I went to a,sort of, film school in Bournemouth in southern England. It was one of the most respected in the country so I felt pretty lucky to get in. That honour slowly dissipated over the months as the course revealed itself to be a bit all over the place. One guy turned up for the first month and came in for the last and recieved the same qualifications as the hardest working student there! Due to my frustations with the curriculum I started making my own stuff. I was one of the few people there that didn’t want to direct so, as a writer/performer, I was like a kid in a candy store when it came to finding folks to shoot my terrible scripts. I soon migrated towards Christian James, who ultimately directed STALLED. We were the two youngest students there by quite a margin ..we also had similar tastes in film and a similiar disinterest in hard work.

So you not only star in STALLED but wrote the script as well. How did you initially come up with the whole idea?

There are a number of different things that led me to the idea but one of them, and I recently told this story for the first time at The Prince Charles Cinema Q&A, was back when I was a kid doing work experience for the local newspaper. I simply couldn’t find the toilets and left it so long it seemed silly to ask anyone. So, I opted to run down to the local Wimpy (ask your grandad, kids). One afternoon I was sat on the loo, doing what comes naturally ..or doesn’t if you had been eating at Wimpy, when the door started rattling. Someone wanted in! Being English I politely coughed, but the rattling persisted. Eventually it stopped so I thought I was safe, then after a moment the door was wrenched open and the lock flew from it’s fixing!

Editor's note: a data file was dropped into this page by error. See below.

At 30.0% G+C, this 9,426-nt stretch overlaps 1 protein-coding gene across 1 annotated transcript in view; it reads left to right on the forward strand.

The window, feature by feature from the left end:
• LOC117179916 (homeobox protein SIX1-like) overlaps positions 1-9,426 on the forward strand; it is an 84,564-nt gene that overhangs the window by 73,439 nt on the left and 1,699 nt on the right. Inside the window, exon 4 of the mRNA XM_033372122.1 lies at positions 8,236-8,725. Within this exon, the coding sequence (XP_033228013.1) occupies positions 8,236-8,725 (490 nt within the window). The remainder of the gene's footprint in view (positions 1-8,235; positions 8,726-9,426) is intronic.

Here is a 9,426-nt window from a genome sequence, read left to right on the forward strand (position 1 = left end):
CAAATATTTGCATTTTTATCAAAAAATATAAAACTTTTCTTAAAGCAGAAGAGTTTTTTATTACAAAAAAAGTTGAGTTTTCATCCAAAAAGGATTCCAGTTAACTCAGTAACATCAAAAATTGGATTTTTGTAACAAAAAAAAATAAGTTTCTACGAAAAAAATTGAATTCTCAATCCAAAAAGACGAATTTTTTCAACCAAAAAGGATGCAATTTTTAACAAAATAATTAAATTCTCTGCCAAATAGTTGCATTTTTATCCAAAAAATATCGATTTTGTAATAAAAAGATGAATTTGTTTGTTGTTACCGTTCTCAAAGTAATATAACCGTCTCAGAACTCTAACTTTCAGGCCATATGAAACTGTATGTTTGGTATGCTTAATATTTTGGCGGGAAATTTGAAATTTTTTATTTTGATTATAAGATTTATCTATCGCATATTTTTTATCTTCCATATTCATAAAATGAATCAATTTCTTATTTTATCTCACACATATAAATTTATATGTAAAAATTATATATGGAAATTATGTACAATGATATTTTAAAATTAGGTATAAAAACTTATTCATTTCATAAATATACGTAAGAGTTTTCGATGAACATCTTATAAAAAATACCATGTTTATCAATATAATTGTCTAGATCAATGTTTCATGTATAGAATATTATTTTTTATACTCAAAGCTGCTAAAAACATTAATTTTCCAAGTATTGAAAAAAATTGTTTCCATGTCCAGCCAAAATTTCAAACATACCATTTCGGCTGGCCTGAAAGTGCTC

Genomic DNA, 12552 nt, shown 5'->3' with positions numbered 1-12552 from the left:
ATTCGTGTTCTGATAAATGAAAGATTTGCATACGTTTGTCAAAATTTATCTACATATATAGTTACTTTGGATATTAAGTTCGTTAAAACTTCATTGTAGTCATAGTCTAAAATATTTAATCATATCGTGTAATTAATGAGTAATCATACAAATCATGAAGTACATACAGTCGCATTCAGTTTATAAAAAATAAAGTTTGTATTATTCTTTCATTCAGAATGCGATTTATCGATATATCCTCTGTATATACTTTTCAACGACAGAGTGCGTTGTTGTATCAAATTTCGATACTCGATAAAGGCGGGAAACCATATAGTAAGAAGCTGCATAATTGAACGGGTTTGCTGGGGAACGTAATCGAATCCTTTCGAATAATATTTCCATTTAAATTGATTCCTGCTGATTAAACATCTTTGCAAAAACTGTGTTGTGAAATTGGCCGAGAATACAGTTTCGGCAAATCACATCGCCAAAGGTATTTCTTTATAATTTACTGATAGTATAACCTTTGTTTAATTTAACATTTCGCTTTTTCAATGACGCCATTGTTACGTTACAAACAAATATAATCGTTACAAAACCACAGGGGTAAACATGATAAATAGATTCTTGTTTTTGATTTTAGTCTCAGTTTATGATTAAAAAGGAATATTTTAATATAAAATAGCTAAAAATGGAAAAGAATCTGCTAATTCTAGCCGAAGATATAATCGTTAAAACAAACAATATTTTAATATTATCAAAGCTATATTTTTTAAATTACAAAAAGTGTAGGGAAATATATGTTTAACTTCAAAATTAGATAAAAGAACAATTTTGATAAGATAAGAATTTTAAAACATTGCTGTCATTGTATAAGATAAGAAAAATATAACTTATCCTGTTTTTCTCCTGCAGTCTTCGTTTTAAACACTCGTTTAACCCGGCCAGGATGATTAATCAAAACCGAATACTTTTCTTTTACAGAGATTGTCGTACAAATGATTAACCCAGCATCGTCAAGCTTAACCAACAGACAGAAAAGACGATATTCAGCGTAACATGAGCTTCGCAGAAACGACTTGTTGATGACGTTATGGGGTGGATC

A fifteen year old me was standing there with my pants down with an old man just staring at me! I made a hasty exit. Needless to say that has always stayed with me and an element of that is in the script. My thinking was, aside from the zombie threat, if we tap into the universal awkwardness and fear of using a public restroom it might just work.

Well it certainly worked for FrightFest didn’t it? That must have been quite a boost for your team considering the response the film got.